This month, Magis will begin to feature alumni who are living the mission of Jesuit education in their everyday lives. Mother and son, Nancy and Clay Walton-House are both alumni of Seattle University (1964 and 2007, respectively), and through their participation in Magis programs such as the Justice Education Forum, Alumni Day of Prayer, and Contemplative Leaders in ActionLeadership Program, have developed their understanding of how they want to live the Jesuit values of faith, justice, and leadership in their lives. As Nancy puts it, "Magis inspires and challenges me to live the values and practice the behaviors called for by my faith tradition … [and] calls me to choose justice and the common good whenever possible." To read their full interview, visit Living the Mission online. Also, did you and your spouse get married in the Chapel of St. Ignatius on the Seattle University campus? If so, then be sure to "Save the Date" for the Renewal of Wedding of Vows inhonor of the 15th Anniversary of the Chapel of St. Ignatius on Sunday, April 15, 2012. A vow renewal ceremony will be concelebrated with Fr. Steve Sundborg, S.J. and Fr. Dave Anderson, S.J. followed by a reception with wine and appetizers. Magis and Alumni Relations invite you and your spouse to participate in this unique opportunity!
Lastly, if you are looking for a faith, justice, or leadership opportunity, then check out the Magis eNewsletter online where you can find out about programs and events for Jesuit-educated alumni living in the Puget Sound!
Father Lucey was recently on SU’s campus to attend the Jesuit Advancement Administrators Conference, a gathering of advancement and marketing professionals that the university hosted. While here, he also met with President Stephen Sundborg, S.J., who as the new chair of the AJCU board, will be working closely with Father Lucey to move the association forward.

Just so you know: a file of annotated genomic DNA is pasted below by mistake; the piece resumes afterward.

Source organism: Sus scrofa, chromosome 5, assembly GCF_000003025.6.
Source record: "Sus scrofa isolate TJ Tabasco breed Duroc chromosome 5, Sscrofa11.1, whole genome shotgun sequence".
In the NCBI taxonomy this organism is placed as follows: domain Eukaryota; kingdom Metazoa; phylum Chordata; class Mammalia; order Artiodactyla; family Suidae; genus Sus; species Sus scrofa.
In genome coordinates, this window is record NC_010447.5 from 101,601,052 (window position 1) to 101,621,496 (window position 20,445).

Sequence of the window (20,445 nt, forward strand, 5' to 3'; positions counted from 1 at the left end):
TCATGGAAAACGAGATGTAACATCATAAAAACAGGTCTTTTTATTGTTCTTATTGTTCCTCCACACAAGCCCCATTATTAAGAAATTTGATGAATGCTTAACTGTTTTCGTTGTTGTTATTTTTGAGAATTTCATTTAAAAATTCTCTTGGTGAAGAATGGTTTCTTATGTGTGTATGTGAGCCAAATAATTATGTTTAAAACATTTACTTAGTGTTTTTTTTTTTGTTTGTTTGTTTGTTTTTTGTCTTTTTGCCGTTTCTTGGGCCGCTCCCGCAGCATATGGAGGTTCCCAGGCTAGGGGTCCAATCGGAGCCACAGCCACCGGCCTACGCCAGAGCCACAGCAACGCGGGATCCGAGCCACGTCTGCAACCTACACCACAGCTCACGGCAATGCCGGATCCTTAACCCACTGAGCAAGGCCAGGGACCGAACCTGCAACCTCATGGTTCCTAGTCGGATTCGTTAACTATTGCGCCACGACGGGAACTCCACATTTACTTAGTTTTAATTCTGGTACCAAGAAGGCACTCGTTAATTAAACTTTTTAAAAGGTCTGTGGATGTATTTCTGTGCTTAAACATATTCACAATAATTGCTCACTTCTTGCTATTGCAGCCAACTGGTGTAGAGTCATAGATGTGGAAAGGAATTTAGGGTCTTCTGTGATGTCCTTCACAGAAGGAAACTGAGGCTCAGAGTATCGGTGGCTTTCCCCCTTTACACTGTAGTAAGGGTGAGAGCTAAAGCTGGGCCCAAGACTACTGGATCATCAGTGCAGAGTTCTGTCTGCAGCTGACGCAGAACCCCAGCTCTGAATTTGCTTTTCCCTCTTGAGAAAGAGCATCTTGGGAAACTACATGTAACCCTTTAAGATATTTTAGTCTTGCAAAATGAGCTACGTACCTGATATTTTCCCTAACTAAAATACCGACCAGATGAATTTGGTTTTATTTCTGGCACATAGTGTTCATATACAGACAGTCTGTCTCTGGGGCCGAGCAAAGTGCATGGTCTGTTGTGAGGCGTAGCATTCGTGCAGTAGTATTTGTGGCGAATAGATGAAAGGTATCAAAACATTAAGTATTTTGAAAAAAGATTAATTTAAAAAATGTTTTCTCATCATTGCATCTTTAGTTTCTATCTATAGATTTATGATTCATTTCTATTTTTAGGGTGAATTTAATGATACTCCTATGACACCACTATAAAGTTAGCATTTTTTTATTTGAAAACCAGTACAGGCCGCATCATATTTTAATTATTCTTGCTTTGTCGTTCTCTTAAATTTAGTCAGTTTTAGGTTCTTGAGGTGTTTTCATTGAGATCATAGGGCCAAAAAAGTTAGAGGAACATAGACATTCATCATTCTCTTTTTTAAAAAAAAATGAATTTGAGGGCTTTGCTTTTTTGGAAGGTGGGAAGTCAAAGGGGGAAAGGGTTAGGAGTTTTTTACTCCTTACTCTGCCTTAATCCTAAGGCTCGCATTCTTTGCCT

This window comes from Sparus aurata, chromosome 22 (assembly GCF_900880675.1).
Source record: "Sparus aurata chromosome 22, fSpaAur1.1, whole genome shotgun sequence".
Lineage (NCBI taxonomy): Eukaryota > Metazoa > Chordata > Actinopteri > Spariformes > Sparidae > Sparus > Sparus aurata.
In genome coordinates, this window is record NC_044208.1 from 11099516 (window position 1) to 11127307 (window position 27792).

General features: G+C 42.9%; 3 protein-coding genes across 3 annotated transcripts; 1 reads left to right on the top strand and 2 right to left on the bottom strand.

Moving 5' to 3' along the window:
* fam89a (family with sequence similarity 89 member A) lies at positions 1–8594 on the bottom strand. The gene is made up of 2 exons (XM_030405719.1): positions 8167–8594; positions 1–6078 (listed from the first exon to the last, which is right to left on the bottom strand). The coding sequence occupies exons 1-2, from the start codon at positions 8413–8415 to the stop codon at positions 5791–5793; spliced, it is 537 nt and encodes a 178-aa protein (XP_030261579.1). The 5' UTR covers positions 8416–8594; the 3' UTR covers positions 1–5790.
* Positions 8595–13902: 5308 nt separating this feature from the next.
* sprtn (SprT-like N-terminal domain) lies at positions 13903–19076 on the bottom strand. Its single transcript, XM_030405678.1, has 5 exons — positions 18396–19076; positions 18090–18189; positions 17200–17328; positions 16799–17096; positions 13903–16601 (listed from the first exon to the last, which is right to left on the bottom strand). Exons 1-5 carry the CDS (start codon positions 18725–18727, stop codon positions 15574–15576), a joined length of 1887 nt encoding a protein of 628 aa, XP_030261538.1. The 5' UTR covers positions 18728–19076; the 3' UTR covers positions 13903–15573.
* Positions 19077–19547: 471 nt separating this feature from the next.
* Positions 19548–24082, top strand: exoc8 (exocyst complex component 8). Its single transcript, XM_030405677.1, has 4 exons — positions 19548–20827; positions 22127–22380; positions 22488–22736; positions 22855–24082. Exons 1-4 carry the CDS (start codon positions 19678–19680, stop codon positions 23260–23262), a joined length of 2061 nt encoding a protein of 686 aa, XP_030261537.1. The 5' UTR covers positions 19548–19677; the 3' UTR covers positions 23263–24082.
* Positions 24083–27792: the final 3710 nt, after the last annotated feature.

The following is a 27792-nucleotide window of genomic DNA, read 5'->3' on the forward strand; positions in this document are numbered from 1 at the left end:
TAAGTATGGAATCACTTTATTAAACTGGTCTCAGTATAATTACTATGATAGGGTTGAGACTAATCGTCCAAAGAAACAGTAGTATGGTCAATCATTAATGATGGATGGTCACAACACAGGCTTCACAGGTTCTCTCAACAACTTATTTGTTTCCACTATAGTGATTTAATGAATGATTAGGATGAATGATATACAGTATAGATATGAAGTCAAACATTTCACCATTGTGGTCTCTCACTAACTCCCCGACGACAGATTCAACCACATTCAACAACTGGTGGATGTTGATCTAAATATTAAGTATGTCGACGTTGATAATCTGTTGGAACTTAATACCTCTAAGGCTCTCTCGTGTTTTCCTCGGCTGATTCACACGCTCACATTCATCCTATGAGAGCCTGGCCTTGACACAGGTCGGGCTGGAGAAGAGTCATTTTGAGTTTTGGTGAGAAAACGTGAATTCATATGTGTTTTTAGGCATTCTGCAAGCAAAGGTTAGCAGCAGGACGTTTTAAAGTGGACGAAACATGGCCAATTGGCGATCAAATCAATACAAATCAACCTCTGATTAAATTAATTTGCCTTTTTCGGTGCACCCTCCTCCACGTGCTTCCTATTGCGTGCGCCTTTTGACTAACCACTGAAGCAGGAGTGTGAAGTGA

Mike Thee, SU Marketing & CommunicationsRead our Q & A with Fr. Lucey.
Seattle University kicks off its new Catholic Heritage Lecture Series this month by welcoming Kenneth Miller, professor of biology from Brown University, for a presentation on “Darwin, God, and Design: America’s Continuing Problem with Evolution.” The Catholic Church, Peter Ely, S.J., vice president for Mission and Ministry, points out, has come to recognize the validity of the theory of evolution. “As Catholics, we believe there is a mutually reinforcing relationship between science and religion,” he says. “Catholics see God at work in the evolutionary process even if it seems haphazard and strange. “Intellectual inquiry can be strengthened by faith,” he continues, “and some questions cannot be resolved by reason alone.”
The lecture series is one component of the Institute for Catholic Thought and Culture, which the university will launch next fall. Ely says the purpose of the institute “is to help the university community appreciate the rich and diverse Catholic intellectual tradition, expressed not only in philosophy and theology, but in literature, arts, science, political theory and every aspect of culture.” In addition to the lecture series, the institute will support and encourage a variety of efforts by SU faculty to bring the Catholic intellectual tradition to the surface and in conversation with issues of the day.
The first Catholic Heritage Lecture will take place at 7 p.m. on Thursday, Oct. 28 in Pigott Auditorium. Learn more.